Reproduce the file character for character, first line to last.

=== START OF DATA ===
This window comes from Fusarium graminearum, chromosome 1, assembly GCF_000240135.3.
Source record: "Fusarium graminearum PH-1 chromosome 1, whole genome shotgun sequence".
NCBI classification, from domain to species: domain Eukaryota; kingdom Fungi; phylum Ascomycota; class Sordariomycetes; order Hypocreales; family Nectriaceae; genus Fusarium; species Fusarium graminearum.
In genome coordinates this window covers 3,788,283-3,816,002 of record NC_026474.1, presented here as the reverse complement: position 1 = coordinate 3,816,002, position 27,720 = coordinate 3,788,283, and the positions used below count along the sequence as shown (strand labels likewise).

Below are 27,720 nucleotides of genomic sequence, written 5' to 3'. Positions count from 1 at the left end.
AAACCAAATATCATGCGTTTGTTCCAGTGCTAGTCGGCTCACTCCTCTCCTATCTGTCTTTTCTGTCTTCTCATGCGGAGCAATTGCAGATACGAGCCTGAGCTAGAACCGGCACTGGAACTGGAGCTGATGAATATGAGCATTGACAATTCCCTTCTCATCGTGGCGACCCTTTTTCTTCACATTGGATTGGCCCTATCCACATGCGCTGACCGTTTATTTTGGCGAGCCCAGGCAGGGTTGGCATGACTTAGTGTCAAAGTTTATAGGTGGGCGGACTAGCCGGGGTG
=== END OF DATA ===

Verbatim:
This window comes from Fusarium graminearum, chromosome 1, assembly GCF_000240135.3.
Source record: "Fusarium graminearum PH-1 chromosome 1, whole genome shotgun sequence".
NCBI classification, from domain to species: domain Eukaryota; kingdom Fungi; phylum Ascomycota; class Sordariomycetes; order Hypocreales; family Nectriaceae; genus Fusarium; species Fusarium graminearum.
In genome coordinates this window covers 3,788,283-3,816,002 of record NC_026474.1, presented here as the reverse complement: position 1 = coordinate 3,816,002, position 27,720 = coordinate 3,788,283, and the positions used below count along the sequence as shown (strand labels likewise).

Below are 27,720 nucleotides of genomic sequence, written 5' to 3'. Positions count from 1 at the left end.
AAACCAAATATCATGCGTTTGTTCCAGTGCTAGTCGGCTCACTCCTCTCCTATCTGTCTTTTCTGTCTTCTCATGCGGAGCAATTGCAGATACGAGCCTGAGCTAGAACCGGCACTGGAACTGGAGCTGATGAATATGAGCATTGACAATTCCCTTCTCATCGTGGCGACCCTTTTTCTTCACATTGGATTGGCCCTATCCACATGCGCTGACCGTTTATTTTGGCGAGCCCAGGCAGGGTTGGCATGACTTAGTGTCAAAGTTTATAGGTGGGCGGACTAGCCGGGGTG